Diabetes Supplements

Chromium Supplementation and Diabetes

Metformin is the first choice of medication in type 2 diabetics. It works by reducing the amount of glucose released from the liver and supports the uptake glucose by the muscles.

If metformin is ineffective, other treatment options are explored, such as insulin.

There has also been a growing interest in the use of micronutrients from both food and supplements for the management of diabetes.

Certain types, such as chromium, have captured the eye of experts.

This article focuses on the potential role of chromium in the management of diabetes.

Type 1 and Type 2 Diabetes

Diabetes is a disorder that disrupts blood sugar in the body.

Glucose is a simple sugar derived from the breakdown of complex carbohydrates, which occurs in the digestive system.

Once broken down, glucose then enters the blood and becomes known as blood glucose, where it is transported to the cells by a hormone known as insulin to supply energy.

Insulin is produced in special cells known as beta cells located in the pancreas.

It is responsible for regulating blood glucose levels in the body. The process of regulation is disrupted when there is a defect in these cells, resulting in diabetes.

There are two main types of diabetes; type 1 and type 2. While both conditions cause similar symptoms, they are significant differences. Therefore the management will depend on the type and extent of the disease.

Type 1 diabetes is an autoimmune disease and is often diagnosed in childhood. It results from the immune system attacking parts of the body, including beta cells.

These cells are destroyed until insulin production ceases. Patients diagnosed with type 1 diabetes are commenced on insulin as primary management.

Type 2 diabetes is more common than type 1. It develops when the body becomes resistant to insulin or when the production of insulin is not enough to regulate blood glucose levels.

It is highly associated with obesity often develops in adulthood. However, the disease is becoming increasingly common at a younger age, mainly due to poor diet and lifestyle practices.

Often, the first line of treatment for patients with type 2 diabetes is adopting a healthier lifestyle. This includes:

  • Limiting the amount of saturated fat.

  • Limiting the number of sugary foods and drinks.

  • Quit smoking since smoking increases the risk of developing cardiovascular complications.

Medication is introduced if lifestyle changes alone do not suffice.

What is Chromium?

Chromium is an element found in the crust of the earth and seawater abundantly.

It also exists in several other natural sources such as rocks, plants, soil, including vegetables and nuts.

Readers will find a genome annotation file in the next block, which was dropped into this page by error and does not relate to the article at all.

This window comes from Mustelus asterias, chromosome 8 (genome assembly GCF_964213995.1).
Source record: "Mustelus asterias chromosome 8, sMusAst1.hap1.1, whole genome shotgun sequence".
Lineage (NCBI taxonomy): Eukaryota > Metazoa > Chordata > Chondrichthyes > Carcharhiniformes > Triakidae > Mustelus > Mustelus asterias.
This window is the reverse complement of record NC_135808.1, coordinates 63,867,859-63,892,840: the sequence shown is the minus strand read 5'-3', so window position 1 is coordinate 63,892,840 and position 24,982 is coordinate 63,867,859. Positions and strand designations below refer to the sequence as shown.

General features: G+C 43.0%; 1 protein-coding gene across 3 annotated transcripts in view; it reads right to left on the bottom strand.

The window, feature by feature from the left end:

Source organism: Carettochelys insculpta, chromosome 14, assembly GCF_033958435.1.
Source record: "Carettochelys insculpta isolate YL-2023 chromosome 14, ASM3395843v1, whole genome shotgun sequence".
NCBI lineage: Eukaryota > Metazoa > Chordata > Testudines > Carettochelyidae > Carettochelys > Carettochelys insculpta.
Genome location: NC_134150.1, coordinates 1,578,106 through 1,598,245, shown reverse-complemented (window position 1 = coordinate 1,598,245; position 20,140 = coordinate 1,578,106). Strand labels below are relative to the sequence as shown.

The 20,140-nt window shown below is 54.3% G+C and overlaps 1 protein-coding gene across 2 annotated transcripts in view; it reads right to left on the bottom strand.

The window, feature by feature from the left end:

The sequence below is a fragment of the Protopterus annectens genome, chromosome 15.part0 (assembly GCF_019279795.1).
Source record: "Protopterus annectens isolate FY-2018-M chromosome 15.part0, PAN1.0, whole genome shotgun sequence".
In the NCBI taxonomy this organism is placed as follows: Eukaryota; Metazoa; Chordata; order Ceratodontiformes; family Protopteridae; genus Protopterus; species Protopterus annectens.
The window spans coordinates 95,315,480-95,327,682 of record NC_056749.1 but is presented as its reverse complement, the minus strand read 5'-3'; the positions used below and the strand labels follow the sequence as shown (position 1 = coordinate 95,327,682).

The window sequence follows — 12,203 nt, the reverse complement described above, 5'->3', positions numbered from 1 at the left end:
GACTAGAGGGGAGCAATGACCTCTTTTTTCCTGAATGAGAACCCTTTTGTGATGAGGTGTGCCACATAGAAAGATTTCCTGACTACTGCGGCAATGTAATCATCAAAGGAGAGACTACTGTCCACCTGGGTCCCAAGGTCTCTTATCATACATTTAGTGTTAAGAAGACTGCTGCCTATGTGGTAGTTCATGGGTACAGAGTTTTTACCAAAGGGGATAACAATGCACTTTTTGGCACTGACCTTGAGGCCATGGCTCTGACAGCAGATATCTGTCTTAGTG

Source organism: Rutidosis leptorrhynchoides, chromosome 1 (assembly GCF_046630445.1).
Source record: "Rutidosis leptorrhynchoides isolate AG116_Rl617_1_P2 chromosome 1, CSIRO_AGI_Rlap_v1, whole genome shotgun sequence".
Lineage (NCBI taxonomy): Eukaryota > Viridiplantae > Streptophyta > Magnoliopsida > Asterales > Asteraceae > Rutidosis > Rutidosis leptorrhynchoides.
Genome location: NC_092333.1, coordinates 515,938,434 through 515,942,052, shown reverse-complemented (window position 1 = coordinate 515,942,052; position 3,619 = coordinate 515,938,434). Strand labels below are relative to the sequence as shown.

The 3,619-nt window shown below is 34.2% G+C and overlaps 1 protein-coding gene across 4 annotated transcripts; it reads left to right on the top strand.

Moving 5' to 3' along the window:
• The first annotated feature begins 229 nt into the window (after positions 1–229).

Many people think of chromium as a shiny metal; while this is true, chromium also occurs in other forms.

When oxidized, the chemical properties of the element begin to change, altering the number of chromium ions.

As a result, each of these chemical compounds ends up with different levels of toxicity, determining its use and safety.

There are two main types of chromium ions.

One is a toxic form known as hexavalent chromium (chromium IV). This is exposed in places that make chromium metal in large amounts.

The second form is known as trivalent chromium (chromium III), which is found in food. For this article, we will be discussing the latter.

Chromium and Diabetes; the Research

Trivalent Chromium is a mineral. It is also classed as a trace element because it is only required in small amounts for human health.

There has been a growing amount of interest in the use of chromium in several health conditions, in particular, diabetes.

It is reported that this trace element enhances insulin by supporting the transportation of glucose into the cells. This is used as energy and therefore optimizes blood glucose levels.

Animal studies reviewed the effects of chromium on insulin sensitivity and blood glucose uptake. The study showed positive findings. However, application to humans was questioned, and further research was required.

There was also a spark around chromium deficiency that drove the research to higher levels.

It was considered that poor chromium levels contributed to impaired glucose tolerance (IGT) and type 2 diabetes.

Along with chromium deficiency, these patients may also display poor blood glucose control. Specific studies have evaluated chromium administration improved blood-glucose regulation in these patients.

However, these findings are conclusive of intravenous administration, possibly at higher doses.

Human observational studies took place involving chromium supplementation in individuals with diabetes.